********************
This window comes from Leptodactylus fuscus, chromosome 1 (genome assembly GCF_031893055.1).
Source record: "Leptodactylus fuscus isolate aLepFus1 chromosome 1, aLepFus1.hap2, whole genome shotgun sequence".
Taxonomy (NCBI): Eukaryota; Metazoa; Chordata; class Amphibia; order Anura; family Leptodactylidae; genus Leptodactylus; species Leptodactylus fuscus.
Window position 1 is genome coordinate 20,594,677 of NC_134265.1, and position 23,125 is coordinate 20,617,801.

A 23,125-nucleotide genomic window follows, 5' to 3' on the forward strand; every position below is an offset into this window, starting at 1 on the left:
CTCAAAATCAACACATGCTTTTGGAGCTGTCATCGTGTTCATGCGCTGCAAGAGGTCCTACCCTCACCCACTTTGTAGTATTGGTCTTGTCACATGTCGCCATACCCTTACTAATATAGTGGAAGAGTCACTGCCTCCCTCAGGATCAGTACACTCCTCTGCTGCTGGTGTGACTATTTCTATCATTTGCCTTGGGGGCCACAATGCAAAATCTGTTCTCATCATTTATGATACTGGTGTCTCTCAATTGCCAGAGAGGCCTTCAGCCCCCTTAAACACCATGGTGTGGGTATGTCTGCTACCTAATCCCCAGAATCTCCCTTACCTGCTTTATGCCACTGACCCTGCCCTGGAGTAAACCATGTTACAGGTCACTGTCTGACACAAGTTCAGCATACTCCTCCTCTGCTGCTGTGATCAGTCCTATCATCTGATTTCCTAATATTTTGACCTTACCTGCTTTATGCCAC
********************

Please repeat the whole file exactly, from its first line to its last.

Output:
This window comes from Leptodactylus fuscus, chromosome 1 (genome assembly GCF_031893055.1).
Source record: "Leptodactylus fuscus isolate aLepFus1 chromosome 1, aLepFus1.hap2, whole genome shotgun sequence".
Taxonomy (NCBI): Eukaryota; Metazoa; Chordata; class Amphibia; order Anura; family Leptodactylidae; genus Leptodactylus; species Leptodactylus fuscus.
Window position 1 is genome coordinate 20,594,677 of NC_134265.1, and position 23,125 is coordinate 20,617,801.

A 23,125-nucleotide genomic window follows, 5' to 3' on the forward strand; every position below is an offset into this window, starting at 1 on the left:
CTCAAAATCAACACATGCTTTTGGAGCTGTCATCGTGTTCATGCGCTGCAAGAGGTCCTACCCTCACCCACTTTGTAGTATTGGTCTTGTCACATGTCGCCATACCCTTACTAATATAGTGGAAGAGTCACTGCCTCCCTCAGGATCAGTACACTCCTCTGCTGCTGGTGTGACTATTTCTATCATTTGCCTTGGGGGCCACAATGCAAAATCTGTTCTCATCATTTATGATACTGGTGTCTCTCAATTGCCAGAGAGGCCTTCAGCCCCCTTAAACACCATGGTGTGGGTATGTCTGCTACCTAATCCCCAGAATCTCCCTTACCTGCTTTATGCCACTGACCCTGCCCTGGAGTAAACCATGTTACAGGTCACTGTCTGACACAAGTTCAGCATACTCCTCCTCTGCTGCTGTGATCAGTCCTATCATCTGATTTCCTAATATTTTGACCTTACCTGCTTTATGCCAC